Maths Enrichment

Mrs Lacey has also worked to redress an imbalance she’d noticed in the school’s curriculum enrichment. The school always took part in World Book Day. (Who could forget Mr Woodgate dressing up as ‘Where’s Wally’ and the children not noticing any difference from his normal eclectic stripy wardrobe?) The school also organised an annual Art Week and regular sports events, but planned very little maths outside the normal lessons. So now the school has a maths week every year. During the week each class explores a main maths question in depth with a range of subsidiary questions. The children present their findings to the rest of the school, explaining how maths helped them answer their questions and talking about the maths skills they found useful.

School Standards

Although a leader in a relatively small school and focusing on the needs of those pupils, Mrs Lacey is well aware of how school standards compare with the national picture. She understands RAISE and the trends it shows over time. She has also discussed the Inspection Dashboard with other members of the leadership team and knows in particular how disadvantaged pupils perform in her school compared to national. Her action planning is based on the needs of current cohorts, but grounded in the historic trends shown in the data.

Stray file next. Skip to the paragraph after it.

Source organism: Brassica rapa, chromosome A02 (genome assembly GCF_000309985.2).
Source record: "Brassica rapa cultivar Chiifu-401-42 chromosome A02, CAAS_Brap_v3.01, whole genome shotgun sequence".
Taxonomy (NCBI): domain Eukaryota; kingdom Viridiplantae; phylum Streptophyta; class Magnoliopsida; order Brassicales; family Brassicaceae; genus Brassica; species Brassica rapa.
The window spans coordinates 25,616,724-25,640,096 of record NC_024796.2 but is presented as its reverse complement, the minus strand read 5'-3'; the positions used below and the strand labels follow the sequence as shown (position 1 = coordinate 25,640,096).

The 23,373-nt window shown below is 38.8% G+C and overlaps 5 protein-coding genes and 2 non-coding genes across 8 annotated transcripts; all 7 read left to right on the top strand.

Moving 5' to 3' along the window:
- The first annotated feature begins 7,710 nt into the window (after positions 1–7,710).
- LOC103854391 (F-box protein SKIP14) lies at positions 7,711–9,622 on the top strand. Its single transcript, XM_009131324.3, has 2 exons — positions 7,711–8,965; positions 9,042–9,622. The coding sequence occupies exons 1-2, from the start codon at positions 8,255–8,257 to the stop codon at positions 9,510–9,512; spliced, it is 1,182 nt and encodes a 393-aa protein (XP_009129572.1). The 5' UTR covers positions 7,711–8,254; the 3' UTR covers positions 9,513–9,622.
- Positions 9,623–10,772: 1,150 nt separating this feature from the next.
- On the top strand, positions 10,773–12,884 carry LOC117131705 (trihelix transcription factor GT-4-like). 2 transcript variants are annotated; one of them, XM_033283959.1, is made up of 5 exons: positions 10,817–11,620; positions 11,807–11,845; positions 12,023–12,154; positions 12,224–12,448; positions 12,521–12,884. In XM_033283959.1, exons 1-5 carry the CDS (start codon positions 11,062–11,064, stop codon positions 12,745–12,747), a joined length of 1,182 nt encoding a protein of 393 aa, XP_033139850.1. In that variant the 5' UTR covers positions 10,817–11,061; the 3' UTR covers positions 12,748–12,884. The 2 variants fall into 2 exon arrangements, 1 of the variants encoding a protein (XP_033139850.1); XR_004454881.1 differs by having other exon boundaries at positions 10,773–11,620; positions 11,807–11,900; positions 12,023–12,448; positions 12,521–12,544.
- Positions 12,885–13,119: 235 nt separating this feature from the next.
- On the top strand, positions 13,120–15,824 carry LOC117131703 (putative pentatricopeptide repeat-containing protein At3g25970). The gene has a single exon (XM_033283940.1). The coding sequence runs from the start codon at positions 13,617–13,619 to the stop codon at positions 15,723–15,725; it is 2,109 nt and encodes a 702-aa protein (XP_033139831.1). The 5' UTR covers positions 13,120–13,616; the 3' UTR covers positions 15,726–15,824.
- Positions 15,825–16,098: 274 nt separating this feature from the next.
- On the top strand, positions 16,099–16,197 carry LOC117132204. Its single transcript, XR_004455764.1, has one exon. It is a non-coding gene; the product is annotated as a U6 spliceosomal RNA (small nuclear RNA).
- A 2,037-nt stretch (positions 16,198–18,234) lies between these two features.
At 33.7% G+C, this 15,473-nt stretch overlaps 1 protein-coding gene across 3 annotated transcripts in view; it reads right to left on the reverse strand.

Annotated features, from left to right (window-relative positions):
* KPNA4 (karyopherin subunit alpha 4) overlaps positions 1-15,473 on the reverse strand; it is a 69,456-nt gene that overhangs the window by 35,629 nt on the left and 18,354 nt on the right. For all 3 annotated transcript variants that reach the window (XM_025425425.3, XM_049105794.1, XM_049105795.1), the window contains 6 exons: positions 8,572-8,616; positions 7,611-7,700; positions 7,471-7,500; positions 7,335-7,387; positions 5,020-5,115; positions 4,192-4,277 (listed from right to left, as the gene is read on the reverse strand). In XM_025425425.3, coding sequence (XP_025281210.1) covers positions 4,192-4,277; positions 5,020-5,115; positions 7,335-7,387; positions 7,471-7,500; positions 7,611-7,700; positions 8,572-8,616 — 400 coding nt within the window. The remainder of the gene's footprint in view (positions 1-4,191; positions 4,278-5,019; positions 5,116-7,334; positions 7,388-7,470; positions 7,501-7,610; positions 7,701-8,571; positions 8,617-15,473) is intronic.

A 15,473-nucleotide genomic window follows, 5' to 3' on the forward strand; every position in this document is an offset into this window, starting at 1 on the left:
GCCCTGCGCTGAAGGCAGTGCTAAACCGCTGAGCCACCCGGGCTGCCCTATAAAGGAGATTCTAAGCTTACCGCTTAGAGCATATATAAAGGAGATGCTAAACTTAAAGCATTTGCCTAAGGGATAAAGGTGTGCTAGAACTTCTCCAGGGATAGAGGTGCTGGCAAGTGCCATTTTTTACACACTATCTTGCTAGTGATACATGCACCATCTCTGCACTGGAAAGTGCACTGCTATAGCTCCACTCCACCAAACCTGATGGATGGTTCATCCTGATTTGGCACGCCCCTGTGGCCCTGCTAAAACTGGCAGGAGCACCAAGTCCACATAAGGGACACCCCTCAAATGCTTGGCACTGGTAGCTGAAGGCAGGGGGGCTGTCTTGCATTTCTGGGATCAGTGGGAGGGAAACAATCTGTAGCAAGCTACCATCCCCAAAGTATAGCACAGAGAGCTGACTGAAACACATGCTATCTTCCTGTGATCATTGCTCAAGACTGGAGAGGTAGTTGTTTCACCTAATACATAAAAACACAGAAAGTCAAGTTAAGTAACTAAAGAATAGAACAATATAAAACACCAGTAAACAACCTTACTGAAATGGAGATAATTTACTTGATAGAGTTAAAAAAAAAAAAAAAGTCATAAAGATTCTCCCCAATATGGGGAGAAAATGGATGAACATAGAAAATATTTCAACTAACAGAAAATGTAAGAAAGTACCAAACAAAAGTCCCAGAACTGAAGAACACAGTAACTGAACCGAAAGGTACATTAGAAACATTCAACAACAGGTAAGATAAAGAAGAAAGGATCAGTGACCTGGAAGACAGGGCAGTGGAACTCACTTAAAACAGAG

Work Scrutiny in maths

Most recently, she introduced more work scrutinies focusing on pupil progress rather than on school marking, presentation, or calculation policy compliance. This is helping her and her team build up an understanding of what effective progress looks like over time, heading towards the end of key stage expectations. This helps ensure that the figures populating the school’s tracking system have validity, backed up by this joint scrutiny and moderation. Of course, the acid test of the accuracy of this system will be the first round of statutory assessment later this year. Until then progress in books is her key focus.

Finally, after all of that Mrs Lacey can go home and relax in a nice warm bath. But unlike one of her better-known predecessors, if she does have another brilliant idea, she certainly won’t be leaping out of the water and running down the street shouting about it without ‘accidentally’ forgetting to get dressed first. (Especially not after that hen party incident.)

But she will mention it in a staff meeting.

Which will inspire a teacher or three.

Who will in turn, make maths just a little bit more challenging or easier to understand for a child.

Who just might one day appear on a list like the one at the beginning of this blog.

Which has a nice, somewhat appropriate, rotational symmetry about it.

Continue the Conversation

For more information on maths in primary schools, keep an eye on the Focus Education blog, find me on Twitter @Focustn or get in touch with the Focus Education office on 01457 821 818.